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BEIJING -- China's consumer price index (CPI), a main inflation indicator, climbed 3.2 percent year-on-year in February, the National Bureau of Statistics (NBS) announced Friday.
The growth, down from 4.5 percent in January, hit the lowest level in 20 months and was the first monthly inflation rate falling below 4 percent since October 2010, providing more room for the government to stimulate growth.
In the first two months, the country's CPI increased 3.9 percent compared with the previous year. On a monthly basis, CPI dipped 0.1 percent in February, the NBS said.
Food prices, which account for nearly one-third of the weighting in the calculation of China's CPI, rose 6.2 percent from a year earlier in February. The data is a sharp decrease from January's 10.5 percent rise when China's Lunar New Year holiday boosted food prices.
The producer price index, a measurement of inflation at the wholesale level, was the same as the year-earlier reading.
Importantly, the February CPI marks the end of the "negative deposit rate" era that's been in place since February 2010, as the inflation rate has finally fallen below the annual 3.5 percent rate for one-year fixed deposits.
"This is a landmark in China's efforts to control prices that started in the second half of 2010," said Jia Kang, a senior researcher with the Ministry of Finance.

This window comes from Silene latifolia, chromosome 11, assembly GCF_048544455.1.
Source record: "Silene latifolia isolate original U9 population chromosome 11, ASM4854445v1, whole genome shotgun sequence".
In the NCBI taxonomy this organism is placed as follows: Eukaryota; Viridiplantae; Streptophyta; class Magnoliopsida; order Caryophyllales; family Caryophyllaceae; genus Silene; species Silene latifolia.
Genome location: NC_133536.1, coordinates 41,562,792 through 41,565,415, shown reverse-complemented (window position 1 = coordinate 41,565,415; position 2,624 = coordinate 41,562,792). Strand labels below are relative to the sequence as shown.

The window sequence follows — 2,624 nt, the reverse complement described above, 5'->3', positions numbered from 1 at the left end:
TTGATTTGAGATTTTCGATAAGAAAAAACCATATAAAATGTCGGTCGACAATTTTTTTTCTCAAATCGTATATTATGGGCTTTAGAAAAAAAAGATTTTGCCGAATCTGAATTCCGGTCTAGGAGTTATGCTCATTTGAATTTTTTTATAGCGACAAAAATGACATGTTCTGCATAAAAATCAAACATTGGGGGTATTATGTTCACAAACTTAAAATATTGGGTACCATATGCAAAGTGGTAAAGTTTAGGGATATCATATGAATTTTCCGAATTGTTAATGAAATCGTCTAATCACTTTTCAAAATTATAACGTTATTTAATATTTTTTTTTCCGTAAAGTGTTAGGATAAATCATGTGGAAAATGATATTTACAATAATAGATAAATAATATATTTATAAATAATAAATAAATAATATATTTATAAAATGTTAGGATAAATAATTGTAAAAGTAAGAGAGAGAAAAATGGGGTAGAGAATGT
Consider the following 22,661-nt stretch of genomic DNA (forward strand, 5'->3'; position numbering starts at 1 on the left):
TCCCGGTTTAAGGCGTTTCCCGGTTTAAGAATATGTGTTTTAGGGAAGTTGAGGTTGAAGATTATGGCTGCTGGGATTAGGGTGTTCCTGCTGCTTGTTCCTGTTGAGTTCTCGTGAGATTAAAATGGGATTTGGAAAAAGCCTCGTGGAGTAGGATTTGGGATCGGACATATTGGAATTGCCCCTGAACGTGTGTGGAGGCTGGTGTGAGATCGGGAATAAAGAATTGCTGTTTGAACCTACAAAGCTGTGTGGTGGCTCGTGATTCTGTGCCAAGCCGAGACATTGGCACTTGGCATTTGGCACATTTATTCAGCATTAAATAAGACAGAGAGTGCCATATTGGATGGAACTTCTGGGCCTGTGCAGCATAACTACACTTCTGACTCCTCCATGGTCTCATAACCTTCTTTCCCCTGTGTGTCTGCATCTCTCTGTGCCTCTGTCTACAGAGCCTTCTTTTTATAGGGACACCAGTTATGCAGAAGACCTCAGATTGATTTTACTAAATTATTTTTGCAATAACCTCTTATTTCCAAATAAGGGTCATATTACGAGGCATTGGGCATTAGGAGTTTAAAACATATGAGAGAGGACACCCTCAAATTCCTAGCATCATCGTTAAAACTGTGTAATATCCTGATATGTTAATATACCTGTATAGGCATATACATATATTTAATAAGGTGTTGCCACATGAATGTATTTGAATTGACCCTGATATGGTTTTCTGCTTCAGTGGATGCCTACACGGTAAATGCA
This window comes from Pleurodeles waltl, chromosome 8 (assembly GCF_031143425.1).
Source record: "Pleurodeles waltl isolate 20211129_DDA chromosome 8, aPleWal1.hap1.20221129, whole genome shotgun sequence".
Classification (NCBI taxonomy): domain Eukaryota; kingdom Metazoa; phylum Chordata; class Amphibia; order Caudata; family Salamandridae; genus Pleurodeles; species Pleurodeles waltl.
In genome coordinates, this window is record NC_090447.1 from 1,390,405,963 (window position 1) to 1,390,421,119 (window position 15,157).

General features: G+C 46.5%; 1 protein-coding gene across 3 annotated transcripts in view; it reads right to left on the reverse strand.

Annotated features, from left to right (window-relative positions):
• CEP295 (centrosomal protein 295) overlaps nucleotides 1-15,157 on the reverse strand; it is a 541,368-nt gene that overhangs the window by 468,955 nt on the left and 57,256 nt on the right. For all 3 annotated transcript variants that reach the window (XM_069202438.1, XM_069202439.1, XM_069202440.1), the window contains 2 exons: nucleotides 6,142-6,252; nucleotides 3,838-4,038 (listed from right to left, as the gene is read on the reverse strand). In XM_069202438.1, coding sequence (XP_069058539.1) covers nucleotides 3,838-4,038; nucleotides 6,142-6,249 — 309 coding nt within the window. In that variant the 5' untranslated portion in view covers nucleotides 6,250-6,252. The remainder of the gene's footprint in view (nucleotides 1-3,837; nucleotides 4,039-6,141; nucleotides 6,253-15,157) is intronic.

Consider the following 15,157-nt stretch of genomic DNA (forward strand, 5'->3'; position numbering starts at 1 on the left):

Li Daokui, an adviser to the People's Bank of China, said he expected to see inflation ease to 2.5 percent in the middle of the year, and for annual CPI to be around 3 percent "as long as there is no extreme weather or an oil crisis in Iran, which could pose more inflationary risks".
"This and a moderation in CPI growth will increase the possibility that the central bank would cut the reserve requirement ratio (RRR) for banks in the near future," said Lian Ping, chief economist at the Bank of Communications.
The country's central bank last month lowered the RRR by 50 basis points, the second cut in three months, underling its efforts to ease short-term credit crunch and secure growth in the wake of a lackluster external market.
Although the inflationary pressure is lower this year, there are potential risks that will push up prices, and pose a threat to the economy if not contained, said Ma Jiantang, the head of the NBS, on Monday.
Experts expect policy easing in the near term will take the form of additional cuts in RRR instead of interest rates.
"The sharp decrease in the February reading was mainly caused by a higher base during the 2011 Lunar New Year, and retreating food prices after this year's festival," said Lian Ping, chief economist at Bank of Communications Ltd.
Lian said the reserve requirement ratio for lenders may be lowered at least twice or possibly four times this year to facilitate stable growth, but rejected suggestion that there may be massive reductions, because "time is still needed to digest excessive liquidity".
"As the pressure of long-term inflation remains, it's not necessary to reduce the benchmark interest rate," he said.
Jiang Chao, an analyst with Guotai Junan Securities Co Ltd, also believed that "there is not enough motivation for the central bank to cut the interest rate at the moment."
"Unlike in 2008, when the economy was in deflation, current economic growth is quite stable ... and the policy environment is one of de facto relaxation," he said.